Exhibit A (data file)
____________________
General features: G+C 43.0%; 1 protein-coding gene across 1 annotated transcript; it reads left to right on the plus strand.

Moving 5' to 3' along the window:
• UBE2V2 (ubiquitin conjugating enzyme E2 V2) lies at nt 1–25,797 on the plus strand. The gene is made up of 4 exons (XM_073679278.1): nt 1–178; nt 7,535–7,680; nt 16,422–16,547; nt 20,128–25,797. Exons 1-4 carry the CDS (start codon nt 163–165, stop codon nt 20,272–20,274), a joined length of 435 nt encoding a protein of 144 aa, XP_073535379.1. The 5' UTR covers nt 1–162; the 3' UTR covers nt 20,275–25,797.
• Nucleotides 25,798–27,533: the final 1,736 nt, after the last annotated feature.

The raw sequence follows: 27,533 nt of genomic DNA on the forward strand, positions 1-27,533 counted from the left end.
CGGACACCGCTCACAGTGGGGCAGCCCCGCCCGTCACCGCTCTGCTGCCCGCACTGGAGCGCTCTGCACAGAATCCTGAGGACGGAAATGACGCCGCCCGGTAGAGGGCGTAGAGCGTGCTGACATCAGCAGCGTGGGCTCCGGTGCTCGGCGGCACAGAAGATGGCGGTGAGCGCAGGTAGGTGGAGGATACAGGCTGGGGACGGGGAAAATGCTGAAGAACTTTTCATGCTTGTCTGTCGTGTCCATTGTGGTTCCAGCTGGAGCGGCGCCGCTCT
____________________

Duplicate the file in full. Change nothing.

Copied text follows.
General features: G+C 43.0%; 1 protein-coding gene across 1 annotated transcript; it reads left to right on the plus strand.

Moving 5' to 3' along the window:
• UBE2V2 (ubiquitin conjugating enzyme E2 V2) lies at nt 1–25,797 on the plus strand. The gene is made up of 4 exons (XM_073679278.1): nt 1–178; nt 7,535–7,680; nt 16,422–16,547; nt 20,128–25,797. Exons 1-4 carry the CDS (start codon nt 163–165, stop codon nt 20,272–20,274), a joined length of 435 nt encoding a protein of 144 aa, XP_073535379.1. The 5' UTR covers nt 1–162; the 3' UTR covers nt 20,275–25,797.
• Nucleotides 25,798–27,533: the final 1,736 nt, after the last annotated feature.

The raw sequence follows: 27,533 nt of genomic DNA on the forward strand, positions 1-27,533 counted from the left end.
CGGACACCGCTCACAGTGGGGCAGCCCCGCCCGTCACCGCTCTGCTGCCCGCACTGGAGCGCTCTGCACAGAATCCTGAGGACGGAAATGACGCCGCCCGGTAGAGGGCGTAGAGCGTGCTGACATCAGCAGCGTGGGCTCCGGTGCTCGGCGGCACAGAAGATGGCGGTGAGCGCAGGTAGGTGGAGGATACAGGCTGGGGACGGGGAAAATGCTGAAGAACTTTTCATGCTTGTCTGTCGTGTCCATTGTGGTTCCAGCTGGAGCGGCGCCGCTCT